Materials & Methods

Participants

A purposive convenient sampling technique was used to easily approach participants who underwent cardiac surgery at the tertiary care center and were willing to participate in the study. The sample size was calculated by applying this equation: minimum sample size = number of items of questionnaire x 5. A total of 240 patients with cardiac surgery were selected from the hospitals with an age range of 40 to 75 years (M=60.24, SD=8.11), of which 97 (40.4%) were females, and 143 (59.6%) were males. Of the participants, 155 (64.6%) had spouses, and 85 (35.4%) were widowed. About the literacy ratio, 102 (42.5%) patients had their education from primary to matric levels, 104 (43.3%) were inter-graduate, and 34 (14.2%) of participants had qualifications from masters to postgraduate level. The employment category showed that 30.0% of participants were in government service, 23.8% worked as private employees, 33.3% had their own business, and 12.9% were retired. Regarding the socioeconomic status of participants, 168 (70.0%) belonged to low economic status, 60 (25%) from the middle class, and 12 (5%) belonged to the higher class

Measures

Brief COPE Inventory

Carver (1997) [16] developed a scale to assess coping skills. The Brief COPE inventory consisted of 26 items and 14 subscales. The scale consisted of two major categories: emotion-focused strategies and problem-focused strategies. Items were scored from “one” to “four.” A higher score indicates a strong ability to cope with stress.

WHO Quality of Life Scale

WHOQOL-BREF is a 26-point system developed by WHO (1995) [17] in four areas: physical wellbeing (seven items), psychological health (six items), social connection (three items), and environmental safety (eight items). The element of the WHOQOL-BREF is graded at the 5-point ordinal scale from 1 to 5, and each element is registered. The findings were then transformed to a 0-100-scale linearly. Mobility, everyday life, productive ability, strength, pain, and sleep are included in physical health. The interventions in the psychological context include a self-image, pessimistic thinking and optimistic attitudes, learning ability, self-esteem, and memory concentration. The social domain consists of personal relations and social support. Issues of financial support, health, living environment, and recreational activities are part of environmental health domains.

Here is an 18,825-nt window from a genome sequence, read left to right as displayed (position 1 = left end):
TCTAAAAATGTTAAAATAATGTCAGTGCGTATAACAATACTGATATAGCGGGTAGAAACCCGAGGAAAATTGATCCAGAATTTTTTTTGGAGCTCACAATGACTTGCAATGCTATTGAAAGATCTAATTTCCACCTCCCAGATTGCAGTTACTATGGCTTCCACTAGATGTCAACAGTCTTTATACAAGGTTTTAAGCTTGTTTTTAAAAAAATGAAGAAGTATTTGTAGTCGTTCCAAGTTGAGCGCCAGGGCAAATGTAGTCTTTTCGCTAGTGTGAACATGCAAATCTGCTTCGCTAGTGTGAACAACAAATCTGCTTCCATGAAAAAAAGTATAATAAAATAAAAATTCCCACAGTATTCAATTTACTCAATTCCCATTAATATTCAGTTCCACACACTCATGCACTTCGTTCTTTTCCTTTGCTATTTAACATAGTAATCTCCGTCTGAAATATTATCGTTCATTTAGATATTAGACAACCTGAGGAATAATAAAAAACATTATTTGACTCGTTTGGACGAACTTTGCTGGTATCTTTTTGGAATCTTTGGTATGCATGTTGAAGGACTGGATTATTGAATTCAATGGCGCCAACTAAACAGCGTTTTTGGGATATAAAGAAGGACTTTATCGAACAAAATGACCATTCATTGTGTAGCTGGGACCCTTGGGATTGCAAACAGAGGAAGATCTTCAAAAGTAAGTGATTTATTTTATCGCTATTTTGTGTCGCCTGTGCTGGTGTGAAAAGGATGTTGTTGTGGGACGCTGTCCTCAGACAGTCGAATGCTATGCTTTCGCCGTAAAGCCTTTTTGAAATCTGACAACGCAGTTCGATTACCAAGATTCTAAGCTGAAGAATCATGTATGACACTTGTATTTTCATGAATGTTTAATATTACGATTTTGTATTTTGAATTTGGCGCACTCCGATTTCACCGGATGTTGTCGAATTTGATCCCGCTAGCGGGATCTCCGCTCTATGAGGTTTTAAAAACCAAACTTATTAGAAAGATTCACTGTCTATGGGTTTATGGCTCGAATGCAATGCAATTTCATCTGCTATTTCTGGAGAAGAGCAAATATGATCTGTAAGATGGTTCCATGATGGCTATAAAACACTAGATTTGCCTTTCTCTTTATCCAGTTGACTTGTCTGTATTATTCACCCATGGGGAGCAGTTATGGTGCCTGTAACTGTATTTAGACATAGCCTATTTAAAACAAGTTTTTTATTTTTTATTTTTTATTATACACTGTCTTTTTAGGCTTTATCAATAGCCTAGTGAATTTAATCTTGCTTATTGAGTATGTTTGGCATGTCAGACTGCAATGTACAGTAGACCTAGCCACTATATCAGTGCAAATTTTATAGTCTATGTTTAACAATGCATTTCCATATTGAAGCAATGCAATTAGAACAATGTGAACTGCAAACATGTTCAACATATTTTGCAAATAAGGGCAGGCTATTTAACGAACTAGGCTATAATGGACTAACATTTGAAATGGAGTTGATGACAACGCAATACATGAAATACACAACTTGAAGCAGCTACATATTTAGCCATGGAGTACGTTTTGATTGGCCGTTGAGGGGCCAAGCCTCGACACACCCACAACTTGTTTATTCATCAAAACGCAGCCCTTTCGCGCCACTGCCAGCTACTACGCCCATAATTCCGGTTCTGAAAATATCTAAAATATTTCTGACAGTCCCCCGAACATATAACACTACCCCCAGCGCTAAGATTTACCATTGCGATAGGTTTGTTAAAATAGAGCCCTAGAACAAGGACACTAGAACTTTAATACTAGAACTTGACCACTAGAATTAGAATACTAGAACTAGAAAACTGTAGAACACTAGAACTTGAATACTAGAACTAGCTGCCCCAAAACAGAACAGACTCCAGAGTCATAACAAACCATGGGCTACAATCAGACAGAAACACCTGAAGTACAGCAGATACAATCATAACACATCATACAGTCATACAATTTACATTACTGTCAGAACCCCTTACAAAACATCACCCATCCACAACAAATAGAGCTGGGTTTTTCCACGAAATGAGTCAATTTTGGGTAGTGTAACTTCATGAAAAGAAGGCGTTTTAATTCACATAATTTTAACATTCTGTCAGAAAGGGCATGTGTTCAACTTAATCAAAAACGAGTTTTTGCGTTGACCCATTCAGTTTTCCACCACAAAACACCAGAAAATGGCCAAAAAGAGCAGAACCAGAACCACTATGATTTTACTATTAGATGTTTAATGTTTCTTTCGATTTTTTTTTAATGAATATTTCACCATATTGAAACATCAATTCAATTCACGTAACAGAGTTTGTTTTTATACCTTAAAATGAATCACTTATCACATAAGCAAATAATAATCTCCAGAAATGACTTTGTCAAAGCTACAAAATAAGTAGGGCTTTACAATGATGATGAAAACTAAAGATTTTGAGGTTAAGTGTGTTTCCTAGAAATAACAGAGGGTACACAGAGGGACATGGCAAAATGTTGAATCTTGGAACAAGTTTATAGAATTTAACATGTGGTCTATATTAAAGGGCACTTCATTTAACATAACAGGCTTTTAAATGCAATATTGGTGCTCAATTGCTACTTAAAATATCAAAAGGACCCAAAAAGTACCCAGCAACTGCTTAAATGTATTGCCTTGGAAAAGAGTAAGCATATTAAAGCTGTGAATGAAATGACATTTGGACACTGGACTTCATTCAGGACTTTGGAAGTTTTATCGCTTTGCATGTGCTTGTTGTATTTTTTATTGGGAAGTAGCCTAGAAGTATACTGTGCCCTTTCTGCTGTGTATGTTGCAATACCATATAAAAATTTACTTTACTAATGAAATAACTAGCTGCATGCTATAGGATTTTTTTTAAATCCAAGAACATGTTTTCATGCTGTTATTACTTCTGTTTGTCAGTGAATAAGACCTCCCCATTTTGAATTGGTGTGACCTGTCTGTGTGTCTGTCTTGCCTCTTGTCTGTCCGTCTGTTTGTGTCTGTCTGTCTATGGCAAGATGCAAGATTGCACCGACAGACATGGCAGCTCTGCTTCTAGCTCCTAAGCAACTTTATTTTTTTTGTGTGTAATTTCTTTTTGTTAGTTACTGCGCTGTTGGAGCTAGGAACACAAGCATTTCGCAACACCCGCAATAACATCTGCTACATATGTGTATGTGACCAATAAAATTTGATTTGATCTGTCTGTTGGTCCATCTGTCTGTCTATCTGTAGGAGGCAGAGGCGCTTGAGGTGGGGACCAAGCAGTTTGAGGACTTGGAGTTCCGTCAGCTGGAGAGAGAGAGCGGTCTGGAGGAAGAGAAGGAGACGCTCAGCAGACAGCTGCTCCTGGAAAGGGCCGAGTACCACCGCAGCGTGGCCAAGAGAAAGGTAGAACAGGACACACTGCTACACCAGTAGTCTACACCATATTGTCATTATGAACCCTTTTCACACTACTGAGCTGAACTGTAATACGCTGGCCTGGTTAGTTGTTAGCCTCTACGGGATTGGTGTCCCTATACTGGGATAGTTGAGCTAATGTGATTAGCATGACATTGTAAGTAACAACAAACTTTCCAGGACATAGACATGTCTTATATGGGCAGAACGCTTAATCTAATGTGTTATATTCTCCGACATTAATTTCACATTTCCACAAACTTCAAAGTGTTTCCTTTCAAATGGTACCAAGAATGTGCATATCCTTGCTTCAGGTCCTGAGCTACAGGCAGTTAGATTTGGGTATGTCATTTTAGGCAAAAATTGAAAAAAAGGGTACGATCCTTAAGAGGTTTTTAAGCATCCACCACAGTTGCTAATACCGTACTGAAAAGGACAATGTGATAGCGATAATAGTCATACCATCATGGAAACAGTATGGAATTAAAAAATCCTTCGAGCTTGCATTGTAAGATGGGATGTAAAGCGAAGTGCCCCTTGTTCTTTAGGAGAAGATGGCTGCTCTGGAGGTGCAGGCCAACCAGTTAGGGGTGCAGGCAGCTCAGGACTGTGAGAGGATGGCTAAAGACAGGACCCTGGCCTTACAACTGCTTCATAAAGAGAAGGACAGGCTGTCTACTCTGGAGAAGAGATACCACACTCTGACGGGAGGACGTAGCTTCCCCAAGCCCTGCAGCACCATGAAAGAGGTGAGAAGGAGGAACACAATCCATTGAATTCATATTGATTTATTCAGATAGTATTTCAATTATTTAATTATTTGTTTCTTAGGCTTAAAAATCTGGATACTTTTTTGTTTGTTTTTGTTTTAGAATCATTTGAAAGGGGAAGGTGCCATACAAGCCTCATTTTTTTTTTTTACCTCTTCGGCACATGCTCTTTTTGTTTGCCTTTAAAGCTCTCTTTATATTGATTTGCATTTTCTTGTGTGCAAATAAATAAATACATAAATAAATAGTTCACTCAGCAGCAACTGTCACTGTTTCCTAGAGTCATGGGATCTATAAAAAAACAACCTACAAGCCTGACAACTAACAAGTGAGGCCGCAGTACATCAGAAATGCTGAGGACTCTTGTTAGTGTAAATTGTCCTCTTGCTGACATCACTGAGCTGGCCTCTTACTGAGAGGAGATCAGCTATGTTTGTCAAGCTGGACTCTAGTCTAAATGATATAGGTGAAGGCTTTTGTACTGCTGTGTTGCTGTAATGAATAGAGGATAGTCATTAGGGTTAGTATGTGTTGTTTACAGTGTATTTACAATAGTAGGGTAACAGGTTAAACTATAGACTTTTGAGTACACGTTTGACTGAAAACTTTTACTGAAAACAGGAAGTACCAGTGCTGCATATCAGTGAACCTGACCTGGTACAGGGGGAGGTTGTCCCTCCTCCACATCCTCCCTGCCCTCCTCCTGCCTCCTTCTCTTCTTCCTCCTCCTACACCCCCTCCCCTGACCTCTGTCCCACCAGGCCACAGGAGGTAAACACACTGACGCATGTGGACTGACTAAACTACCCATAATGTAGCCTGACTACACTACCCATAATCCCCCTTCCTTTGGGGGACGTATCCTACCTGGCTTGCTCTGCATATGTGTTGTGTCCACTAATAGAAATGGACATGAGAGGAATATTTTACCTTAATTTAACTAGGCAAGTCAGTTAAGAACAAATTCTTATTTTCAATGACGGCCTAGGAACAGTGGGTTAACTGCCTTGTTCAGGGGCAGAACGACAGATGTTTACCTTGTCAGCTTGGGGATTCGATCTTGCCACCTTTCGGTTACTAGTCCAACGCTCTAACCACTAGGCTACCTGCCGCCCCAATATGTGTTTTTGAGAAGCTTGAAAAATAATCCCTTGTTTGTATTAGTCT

Procedure

After getting institutional review board (IRB) committee approval for the study, the researchers approached the patients during their pre-operative outpatient visit for anesthesia evaluation. The outpatient charge psychiatrist evaluated them for the fulfillment of the criteria. Participants were informed about the design and motives of the study. Guidelines were provided to them in their respective languages, booklets were distributed, and those participants who were not literate were briefed in their native language. Later, participants were followed up during their post-operative days, and the study questionnaire was filled. The confidentiality of the patients was not breached. After collecting the data, questionnaires' scores were calculated, and statistical analyses were drawn out. Results were made while going through statistical analysis. The conclusion was drawn; limitations and suggestions were highlighted to improve the research and attain more beneficial results. A cross-sectional design was selected for conducting this study.